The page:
I have used an expression here, which leads me to ask another question: on what sort of grounds do Botanists make one family of plants higher than another: I can see that the simplest cryptogamia are lowest & I suppose from their relations, the monocotyledenous come next; but how in the different families of the Dicotyled: The point seems to me equally obscure in many races of animals, & I know not how to tell whether a Bee or Cicindela is highest: I see Au. Hilaires uses a multiplicity of parts—several circles of stamens &c, as evidence of the highness of the Ranunculaceæ:7 now Owen has truly, as I believe, used the same argument to show the lowness of some animals & has established the proposition, that the fewer the number of any organ, as legs or wings or teeth, by which the same end is gained, the higher the animal.8

One other question. Hilaire says (p. 572) that “chez une foule de plantes c’est dans le bouton”, that impregnation takes place: he instances only Goodenia & Falconer cannot recollect any cases.— Do you know any of this “foule” of plants? From reasons, little better than hypothetical, I greatly misdoubt the accuracy of this, presumptuous as it is: that plants shed their pollen in the bud is, of course, quite a different story. Can you illuminate me?

Henslow will send the Galapagos scraps to you.9 I direct this to Kew, as I suppose after your sister’s marriage (on which I beg to send you my congratulations) you will return home.

Ever yours truly | C. Darwin

There are great fears that Falconer will have to go out to India—10 this will be a grievous loss to palæntology.—


The first Friday after CD’s trip to London on 11 March, see n. 2, below.
Charles James Fox Bunbury recorded that he met both CD and Edward Forbes at the Geological Society council meeting of 11 March 1846, where Bunbury and Forbes discussed E. Forbes 1846 (F. J. Bunbury ed. 1891–3, Middle life 1: 124–5). The expenses of CD’s trip to London are recorded in his Account Book (Down House MS).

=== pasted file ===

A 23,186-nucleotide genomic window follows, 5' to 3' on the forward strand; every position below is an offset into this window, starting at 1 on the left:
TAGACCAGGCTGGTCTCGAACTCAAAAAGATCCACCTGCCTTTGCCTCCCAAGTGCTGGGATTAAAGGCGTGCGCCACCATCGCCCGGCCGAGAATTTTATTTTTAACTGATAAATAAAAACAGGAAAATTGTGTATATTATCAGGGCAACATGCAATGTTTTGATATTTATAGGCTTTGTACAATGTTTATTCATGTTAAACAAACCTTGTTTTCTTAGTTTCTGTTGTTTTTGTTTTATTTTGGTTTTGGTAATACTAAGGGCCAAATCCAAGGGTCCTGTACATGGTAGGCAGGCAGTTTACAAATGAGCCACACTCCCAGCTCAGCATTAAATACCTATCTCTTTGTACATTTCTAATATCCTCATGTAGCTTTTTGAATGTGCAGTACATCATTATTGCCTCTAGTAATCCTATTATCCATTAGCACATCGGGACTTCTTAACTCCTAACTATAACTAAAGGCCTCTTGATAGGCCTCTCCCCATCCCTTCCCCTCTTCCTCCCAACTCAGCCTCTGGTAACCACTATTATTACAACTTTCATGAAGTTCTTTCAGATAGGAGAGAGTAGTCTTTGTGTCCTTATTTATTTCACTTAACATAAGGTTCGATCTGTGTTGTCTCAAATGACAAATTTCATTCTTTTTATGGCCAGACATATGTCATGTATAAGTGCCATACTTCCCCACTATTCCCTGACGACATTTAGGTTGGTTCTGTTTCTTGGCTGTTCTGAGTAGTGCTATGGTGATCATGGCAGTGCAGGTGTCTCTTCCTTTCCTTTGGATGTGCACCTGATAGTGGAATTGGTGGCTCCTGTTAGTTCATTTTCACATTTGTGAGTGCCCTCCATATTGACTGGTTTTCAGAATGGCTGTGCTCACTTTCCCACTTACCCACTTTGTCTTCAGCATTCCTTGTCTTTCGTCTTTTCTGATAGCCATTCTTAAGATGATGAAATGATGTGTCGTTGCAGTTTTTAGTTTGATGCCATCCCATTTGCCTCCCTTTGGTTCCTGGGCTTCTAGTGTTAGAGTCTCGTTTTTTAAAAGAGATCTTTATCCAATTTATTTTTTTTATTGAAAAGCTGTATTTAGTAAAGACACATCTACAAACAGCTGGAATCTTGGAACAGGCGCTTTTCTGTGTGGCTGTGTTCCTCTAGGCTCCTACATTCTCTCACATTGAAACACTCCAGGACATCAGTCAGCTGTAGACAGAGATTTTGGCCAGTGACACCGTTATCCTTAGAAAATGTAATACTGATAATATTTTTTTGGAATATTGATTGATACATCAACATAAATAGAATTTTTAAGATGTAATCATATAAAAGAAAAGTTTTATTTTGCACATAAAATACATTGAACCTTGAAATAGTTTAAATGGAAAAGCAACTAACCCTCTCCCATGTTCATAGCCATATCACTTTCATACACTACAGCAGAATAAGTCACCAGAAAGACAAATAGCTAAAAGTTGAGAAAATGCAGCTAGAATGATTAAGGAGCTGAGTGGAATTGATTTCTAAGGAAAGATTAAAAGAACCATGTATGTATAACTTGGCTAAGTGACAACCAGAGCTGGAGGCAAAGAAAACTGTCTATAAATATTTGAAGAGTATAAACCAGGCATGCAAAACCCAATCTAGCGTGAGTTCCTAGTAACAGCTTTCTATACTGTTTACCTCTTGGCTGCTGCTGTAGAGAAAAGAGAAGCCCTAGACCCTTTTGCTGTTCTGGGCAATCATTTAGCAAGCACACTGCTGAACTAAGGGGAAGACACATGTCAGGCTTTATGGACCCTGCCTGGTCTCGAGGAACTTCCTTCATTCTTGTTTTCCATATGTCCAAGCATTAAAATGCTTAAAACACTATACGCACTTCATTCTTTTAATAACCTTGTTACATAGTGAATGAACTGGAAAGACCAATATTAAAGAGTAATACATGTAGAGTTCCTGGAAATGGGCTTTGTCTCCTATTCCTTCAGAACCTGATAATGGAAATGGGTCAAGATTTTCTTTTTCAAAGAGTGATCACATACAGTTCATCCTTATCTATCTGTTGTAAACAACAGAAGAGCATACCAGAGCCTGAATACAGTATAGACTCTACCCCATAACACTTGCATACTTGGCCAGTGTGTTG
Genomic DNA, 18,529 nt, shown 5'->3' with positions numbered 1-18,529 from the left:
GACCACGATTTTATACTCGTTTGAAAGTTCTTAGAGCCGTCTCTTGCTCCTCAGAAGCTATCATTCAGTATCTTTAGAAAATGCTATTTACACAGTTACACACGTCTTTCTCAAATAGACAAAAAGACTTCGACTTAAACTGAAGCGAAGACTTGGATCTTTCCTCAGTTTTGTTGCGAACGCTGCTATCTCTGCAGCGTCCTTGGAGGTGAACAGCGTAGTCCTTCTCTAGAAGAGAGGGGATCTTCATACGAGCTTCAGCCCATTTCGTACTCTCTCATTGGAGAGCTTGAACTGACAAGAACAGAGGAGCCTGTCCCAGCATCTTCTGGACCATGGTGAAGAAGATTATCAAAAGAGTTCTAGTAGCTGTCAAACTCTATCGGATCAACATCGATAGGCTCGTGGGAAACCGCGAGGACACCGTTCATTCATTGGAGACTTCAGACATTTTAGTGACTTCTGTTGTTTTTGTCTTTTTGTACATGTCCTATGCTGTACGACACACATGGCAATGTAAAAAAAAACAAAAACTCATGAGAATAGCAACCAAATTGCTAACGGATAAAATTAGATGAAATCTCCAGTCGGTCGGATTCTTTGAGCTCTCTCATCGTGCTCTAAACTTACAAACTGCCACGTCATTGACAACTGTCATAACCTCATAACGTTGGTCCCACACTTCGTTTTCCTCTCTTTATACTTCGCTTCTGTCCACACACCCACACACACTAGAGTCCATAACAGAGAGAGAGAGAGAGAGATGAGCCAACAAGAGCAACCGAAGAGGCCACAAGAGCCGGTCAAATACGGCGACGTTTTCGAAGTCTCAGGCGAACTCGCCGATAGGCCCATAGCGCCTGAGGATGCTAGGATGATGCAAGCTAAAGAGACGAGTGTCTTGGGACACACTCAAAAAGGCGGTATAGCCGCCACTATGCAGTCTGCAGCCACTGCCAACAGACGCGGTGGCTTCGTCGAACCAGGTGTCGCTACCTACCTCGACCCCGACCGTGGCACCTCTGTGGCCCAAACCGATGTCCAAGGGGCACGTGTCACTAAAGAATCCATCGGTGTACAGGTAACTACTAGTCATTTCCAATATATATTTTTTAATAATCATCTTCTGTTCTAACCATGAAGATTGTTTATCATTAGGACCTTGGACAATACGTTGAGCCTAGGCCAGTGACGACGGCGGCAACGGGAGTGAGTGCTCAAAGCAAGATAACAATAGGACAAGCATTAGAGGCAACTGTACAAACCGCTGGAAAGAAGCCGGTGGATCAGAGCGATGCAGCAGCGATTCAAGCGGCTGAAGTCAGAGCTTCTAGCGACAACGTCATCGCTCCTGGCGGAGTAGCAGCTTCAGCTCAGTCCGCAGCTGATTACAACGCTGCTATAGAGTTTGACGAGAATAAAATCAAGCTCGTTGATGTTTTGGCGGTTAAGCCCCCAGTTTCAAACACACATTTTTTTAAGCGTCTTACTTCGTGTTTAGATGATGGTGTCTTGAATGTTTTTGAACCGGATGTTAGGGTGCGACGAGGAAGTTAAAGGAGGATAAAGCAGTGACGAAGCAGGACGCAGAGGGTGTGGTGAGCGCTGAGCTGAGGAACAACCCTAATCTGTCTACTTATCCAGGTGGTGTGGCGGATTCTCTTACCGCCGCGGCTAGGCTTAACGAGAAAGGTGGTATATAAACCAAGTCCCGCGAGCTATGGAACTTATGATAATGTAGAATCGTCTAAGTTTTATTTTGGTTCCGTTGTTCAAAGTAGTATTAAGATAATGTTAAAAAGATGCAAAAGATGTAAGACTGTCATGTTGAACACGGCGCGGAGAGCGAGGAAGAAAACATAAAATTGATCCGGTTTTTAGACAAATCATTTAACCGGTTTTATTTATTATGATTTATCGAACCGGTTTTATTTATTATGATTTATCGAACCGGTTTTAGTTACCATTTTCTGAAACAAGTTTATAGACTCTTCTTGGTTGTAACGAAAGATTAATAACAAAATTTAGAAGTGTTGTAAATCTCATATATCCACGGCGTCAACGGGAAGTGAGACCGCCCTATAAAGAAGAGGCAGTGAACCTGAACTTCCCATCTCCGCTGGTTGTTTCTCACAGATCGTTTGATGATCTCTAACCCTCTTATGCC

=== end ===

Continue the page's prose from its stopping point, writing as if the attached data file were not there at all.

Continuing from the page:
The letter has not been found, but see letter from Edward Forbes, [25 February 1846], which is the reply.
Saint-Hilaire 1841. There is an annotated copy in the Darwin Library–CUL.
Saint-Hilaire 1841, p. 480. This sentence is marked with pencil quotation marks in CD’s copy (Darwin Library–CUL).
Saint-Hilaire 1841, p. 617. Beside this passage CD has written: ‘If most complicated & altered form is to be highest— no for worm from fish-origin might then be highest.—’ (Darwin Library–CUL).
R. Owen 1843a, p. 365.
Hugh Falconer was appointed superintendent of the botanic gardens in Calcutta in 1848.


Forbes, Edward. 1846. On the connexion between the distribution of the existing fauna and flora of the British Isles, and the geological changes which have affected their area, especially during the epoch of the Northern Drift. Memoirs of the Geological Survey of Great Britain, and of the Museum of Economic Geology in London 1: 336–432.

Moquin-Tandon, Horace Bénédict Alfred. 1841. Eléments de tératologie végétale, ou, histoire abrégée des anomalies de l’organisation dans les végétaux. Paris: P.-J. Loss.


Agrees with JDH about Forbes’s views.

Discusses A. Saint-Hilaire’s lectures and asks on what grounds botanists judge the relative "highness" of plants.

Letter details

Letter no.
Charles Robert Darwin
Joseph Dalton Hooker
Sent from
Source of text
DAR 114: 56
Physical description

Please cite as

Darwin Correspondence Project, “Letter no. 961,” accessed on 27 October 2021,

Also published in The Correspondence of Charles Darwin, vol. 3